The State/government has a certain responsibility in this state of affairs: one can call it a responsibility, in so far as it prevented the strengthening of the State itself, i.e. demonstrated that the State/government was not a national factor. The government in fact operated as a "party". It set itself over and above the parties, not so as to harmonize their interests and activities within the permanent framework of the life and interests of the nation and State, but so as to disintegrate them, to detach them from the broad masses and obtain "a force of non-party men linked to the government by paternalistic ties of a Bonapartist-Caesarist type". This is the way in which the so-called dictatorships Depretis, Crispi and Giolitti, and the parliamentary phenomenon of transformism,21 should be analysed. Classes produce parties, and parties form the personnel of State and government, the leaders of civil and political society. There must be a useful and fruitful relation in these manifestations and functions. There cannot be any formation of leaders without the theoretical, doctrinal activity of parties, without a systematic attempt to discover and study the causes which govern the nature of the class represented and the way in which it has developed. Hence, scarcity of State and government personnel; squalor of parliamentary life; ease with which the parties can be disintegrated, by corruption and absorption of the few individuals who are indispensable. Hence, squalor of cultural life and wretched inadequacy of high culture. Instead of political history, bloodless erudition; instead of religion, superstition; instead of books and great reviews, daily papers and broadsheets; instead of serious politics, ephemeral quarrels and personal clashes. The universities, and all the institutions which develop intellectual and technical abilities, since they were not permeated by the life of the parties, by the living realities of national life, produced apolitical national cadres, with a purely rhetorical and non-national mental formation. Thus the bureaucracy became estranged from the country, and via its administrative positions became a true political party, the worst of all, because the bureaucratic hierarchy replaced the intellectual and political hierarchy. The bureaucracy became precisely the State/Bonapartist party.C   [1930]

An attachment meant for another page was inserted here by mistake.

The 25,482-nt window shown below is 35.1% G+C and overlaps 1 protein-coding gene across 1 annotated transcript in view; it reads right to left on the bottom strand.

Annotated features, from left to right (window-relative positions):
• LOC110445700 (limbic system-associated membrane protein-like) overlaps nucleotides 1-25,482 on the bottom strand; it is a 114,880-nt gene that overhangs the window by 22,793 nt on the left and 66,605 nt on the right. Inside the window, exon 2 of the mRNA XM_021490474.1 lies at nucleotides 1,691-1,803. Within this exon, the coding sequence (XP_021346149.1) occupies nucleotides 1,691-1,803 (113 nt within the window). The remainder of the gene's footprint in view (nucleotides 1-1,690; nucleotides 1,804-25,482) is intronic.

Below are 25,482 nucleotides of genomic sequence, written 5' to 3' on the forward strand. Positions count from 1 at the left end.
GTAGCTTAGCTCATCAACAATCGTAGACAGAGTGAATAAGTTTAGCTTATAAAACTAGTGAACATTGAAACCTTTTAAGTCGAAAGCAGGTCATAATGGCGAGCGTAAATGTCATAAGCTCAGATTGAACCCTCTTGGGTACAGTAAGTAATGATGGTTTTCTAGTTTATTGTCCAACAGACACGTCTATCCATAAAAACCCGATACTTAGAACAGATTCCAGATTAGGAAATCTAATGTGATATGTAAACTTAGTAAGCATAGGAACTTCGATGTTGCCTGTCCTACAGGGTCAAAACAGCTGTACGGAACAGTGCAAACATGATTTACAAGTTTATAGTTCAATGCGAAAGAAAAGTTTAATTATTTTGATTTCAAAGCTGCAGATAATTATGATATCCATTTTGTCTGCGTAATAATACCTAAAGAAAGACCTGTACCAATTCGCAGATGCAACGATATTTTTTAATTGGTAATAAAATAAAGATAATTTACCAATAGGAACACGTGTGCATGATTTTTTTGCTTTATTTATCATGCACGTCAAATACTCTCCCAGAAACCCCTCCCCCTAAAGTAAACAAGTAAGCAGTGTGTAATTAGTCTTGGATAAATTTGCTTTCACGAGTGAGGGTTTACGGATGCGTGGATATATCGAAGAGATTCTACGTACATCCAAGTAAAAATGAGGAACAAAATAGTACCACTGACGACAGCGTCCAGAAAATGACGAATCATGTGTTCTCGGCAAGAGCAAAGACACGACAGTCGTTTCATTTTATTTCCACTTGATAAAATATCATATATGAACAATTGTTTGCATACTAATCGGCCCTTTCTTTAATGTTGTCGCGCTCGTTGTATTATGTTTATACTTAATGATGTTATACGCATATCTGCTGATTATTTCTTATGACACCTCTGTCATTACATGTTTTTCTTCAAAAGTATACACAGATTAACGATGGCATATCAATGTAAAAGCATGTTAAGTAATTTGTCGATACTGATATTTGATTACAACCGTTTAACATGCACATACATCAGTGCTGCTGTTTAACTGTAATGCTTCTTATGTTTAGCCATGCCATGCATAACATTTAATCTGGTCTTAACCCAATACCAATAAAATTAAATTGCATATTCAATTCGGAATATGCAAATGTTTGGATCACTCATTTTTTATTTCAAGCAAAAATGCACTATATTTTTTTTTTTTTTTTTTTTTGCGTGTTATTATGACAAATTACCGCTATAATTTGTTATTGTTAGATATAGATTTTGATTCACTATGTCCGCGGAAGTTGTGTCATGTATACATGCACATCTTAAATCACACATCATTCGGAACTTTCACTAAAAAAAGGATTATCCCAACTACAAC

The "Philosophy of the Epoch"